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Here are some excellent resources made available by Ted Weber and Weber Speakers.  These links open in new windows but you won't leave my site.

A lot of people ask me the difference between ceramic and alnico guitar speakers. I've posted Ted Weber's explanation below. Please scroll down below the wiring diagrams.

Ted Weber's direct technical support was invaluable to me and a lot of other musicians over the years. He will surely be missed.

General Speaker Q & A

Speaker Codes and Implementation

Speaker Terms

Here's some important information from Celestion about installing new speakers.

Speaker Installation

Please note:
Ted Weber's explanation of alnico magnets vs ceramic magnets is from the Weber site and is used with permission. This and much more in depth tech info can be found by clicking on the "General Speaker Q & A" link above.

. The whole 'AlNiCo mojo' is about smooth compression at high average levels, such as what you would have running the amp flat out. AlNiCo (Aluminum-Nickel-Cobalt) is an alloy magnet and all alloy magnets are easier to demagnetize than comparable Ceramic (Strontium Ferrite) magnets. What this means is that as the voice coil starts moving in response to the input signal, it generates a magnetic field of its own that tries to demagnetize the magnet. As its effect lowers the available magnetic field of the AlNiCo magnet, the speaker becomes less efficient, the voice coil moves less, etc. The physics of it is that the small magnets near the surface of the magnet poles (called 'domains') begin to change state, or flip directions. The result is smooth compression, the same kind of operating curve compression that occurs in a tube amplifier. The ceramic magnet, on the other hand, doesn't compress or demagnetize as easily, so the voice coil moves to its mechanical limit and won't go any farther. This is why some players say ceramics sound a little edgey at high average levels as opposed to AlNiCo. However, by properly designing the entire magnetic circuit, Ceramics can be made to behave quite well for desirable guitar amp tone and dynamics. You might compare the two magnetic circuits to solid state amps versus tube amps, where the solid state amp gives it all its got then clips hard, while a tube amp compresses nice and smooth. The extension of this idea, then, is that with the AlNiCo, like the tube amp, you can seem to have a louder average volume since it gets compressed smoothly. By the way, the compressing or demagnetization that occurs with the AlNiCo is not permanent. It springs right back to its design operating point.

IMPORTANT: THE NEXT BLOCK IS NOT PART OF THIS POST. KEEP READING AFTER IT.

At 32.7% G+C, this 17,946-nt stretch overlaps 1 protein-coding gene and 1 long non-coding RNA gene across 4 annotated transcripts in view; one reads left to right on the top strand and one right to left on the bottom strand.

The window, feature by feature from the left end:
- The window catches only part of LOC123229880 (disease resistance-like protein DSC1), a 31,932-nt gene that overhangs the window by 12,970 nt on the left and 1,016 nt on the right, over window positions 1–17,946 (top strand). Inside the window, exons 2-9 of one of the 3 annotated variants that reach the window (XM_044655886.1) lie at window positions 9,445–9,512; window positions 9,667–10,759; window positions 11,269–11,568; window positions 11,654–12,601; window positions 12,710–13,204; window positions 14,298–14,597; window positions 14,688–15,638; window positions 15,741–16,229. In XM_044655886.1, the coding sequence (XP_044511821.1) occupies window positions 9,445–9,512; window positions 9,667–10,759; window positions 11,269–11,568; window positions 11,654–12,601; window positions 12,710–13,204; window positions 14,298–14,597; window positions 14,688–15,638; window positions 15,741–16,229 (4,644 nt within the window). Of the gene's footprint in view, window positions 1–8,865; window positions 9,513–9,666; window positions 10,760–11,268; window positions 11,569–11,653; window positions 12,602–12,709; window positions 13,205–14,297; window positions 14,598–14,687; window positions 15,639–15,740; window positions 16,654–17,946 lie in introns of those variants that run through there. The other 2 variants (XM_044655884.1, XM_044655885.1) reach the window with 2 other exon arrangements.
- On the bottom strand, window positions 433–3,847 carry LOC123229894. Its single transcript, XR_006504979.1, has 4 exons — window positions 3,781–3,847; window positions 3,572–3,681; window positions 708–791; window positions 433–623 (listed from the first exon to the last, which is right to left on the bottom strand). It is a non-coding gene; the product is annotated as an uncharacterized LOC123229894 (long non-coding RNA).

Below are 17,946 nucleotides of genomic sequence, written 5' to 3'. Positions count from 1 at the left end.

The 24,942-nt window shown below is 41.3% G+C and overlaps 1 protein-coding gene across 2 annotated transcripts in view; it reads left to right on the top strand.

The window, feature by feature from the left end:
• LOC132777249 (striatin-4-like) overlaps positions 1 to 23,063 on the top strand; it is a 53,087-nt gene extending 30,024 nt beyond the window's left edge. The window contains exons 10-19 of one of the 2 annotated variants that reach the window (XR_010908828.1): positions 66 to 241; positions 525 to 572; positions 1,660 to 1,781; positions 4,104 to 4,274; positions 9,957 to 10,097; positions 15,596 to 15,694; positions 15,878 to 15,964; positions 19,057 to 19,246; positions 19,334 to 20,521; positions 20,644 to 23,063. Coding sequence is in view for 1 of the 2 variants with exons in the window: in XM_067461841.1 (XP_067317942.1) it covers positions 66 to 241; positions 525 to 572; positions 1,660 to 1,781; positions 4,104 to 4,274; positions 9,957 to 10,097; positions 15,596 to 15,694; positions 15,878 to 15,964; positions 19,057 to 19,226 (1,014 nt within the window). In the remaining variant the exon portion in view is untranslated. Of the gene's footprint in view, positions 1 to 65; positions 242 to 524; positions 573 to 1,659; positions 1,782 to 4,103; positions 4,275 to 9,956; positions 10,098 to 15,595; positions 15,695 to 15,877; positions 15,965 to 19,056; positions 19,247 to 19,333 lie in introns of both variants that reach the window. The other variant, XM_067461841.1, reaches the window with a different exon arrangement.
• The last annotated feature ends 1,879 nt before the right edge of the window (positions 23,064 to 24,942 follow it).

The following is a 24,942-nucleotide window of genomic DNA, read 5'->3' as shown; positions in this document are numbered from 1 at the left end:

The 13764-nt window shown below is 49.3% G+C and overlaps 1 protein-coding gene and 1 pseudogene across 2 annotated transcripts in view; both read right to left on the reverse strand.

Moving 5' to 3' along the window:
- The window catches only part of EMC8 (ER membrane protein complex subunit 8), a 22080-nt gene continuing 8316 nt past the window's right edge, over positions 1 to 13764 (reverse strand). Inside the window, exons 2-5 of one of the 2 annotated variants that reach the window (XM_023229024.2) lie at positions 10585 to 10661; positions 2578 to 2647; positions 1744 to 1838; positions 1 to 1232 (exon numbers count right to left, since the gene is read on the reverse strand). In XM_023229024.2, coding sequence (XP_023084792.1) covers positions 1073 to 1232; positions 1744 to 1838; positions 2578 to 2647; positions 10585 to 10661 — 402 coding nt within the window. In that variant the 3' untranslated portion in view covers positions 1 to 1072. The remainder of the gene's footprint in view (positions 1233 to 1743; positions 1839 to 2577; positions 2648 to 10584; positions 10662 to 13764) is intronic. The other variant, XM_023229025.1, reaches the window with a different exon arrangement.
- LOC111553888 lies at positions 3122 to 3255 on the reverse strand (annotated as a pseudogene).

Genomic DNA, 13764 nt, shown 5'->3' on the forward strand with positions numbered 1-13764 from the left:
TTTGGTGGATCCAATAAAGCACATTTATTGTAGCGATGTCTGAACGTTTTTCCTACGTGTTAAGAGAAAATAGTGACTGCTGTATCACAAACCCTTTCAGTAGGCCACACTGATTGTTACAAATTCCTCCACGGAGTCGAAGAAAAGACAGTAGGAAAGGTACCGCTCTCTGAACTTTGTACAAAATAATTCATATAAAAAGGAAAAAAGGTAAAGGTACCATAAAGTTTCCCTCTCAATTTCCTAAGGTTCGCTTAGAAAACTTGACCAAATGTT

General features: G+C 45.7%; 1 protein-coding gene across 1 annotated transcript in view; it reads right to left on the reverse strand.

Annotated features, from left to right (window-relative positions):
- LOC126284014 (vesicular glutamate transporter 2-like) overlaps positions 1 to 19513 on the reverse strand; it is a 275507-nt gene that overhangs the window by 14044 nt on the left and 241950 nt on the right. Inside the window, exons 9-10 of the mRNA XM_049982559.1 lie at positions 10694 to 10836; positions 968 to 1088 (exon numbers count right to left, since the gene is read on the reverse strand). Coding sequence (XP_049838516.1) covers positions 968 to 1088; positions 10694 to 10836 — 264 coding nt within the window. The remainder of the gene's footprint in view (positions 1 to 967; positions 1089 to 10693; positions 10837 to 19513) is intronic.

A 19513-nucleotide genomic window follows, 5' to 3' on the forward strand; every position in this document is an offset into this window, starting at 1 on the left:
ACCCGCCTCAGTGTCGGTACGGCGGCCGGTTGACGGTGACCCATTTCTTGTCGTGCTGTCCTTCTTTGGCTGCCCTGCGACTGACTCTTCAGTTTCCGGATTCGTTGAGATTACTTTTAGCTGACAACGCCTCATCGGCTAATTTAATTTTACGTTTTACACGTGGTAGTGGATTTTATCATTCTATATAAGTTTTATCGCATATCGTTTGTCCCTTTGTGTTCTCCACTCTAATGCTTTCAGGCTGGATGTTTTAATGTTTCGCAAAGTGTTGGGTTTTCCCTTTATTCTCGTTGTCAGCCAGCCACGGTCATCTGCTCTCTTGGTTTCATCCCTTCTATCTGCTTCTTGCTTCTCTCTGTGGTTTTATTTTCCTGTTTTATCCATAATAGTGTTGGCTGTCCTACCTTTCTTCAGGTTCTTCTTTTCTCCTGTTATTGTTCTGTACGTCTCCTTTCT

If you need more information, feel free to contact me at info@speakertone.com

Bob Hyde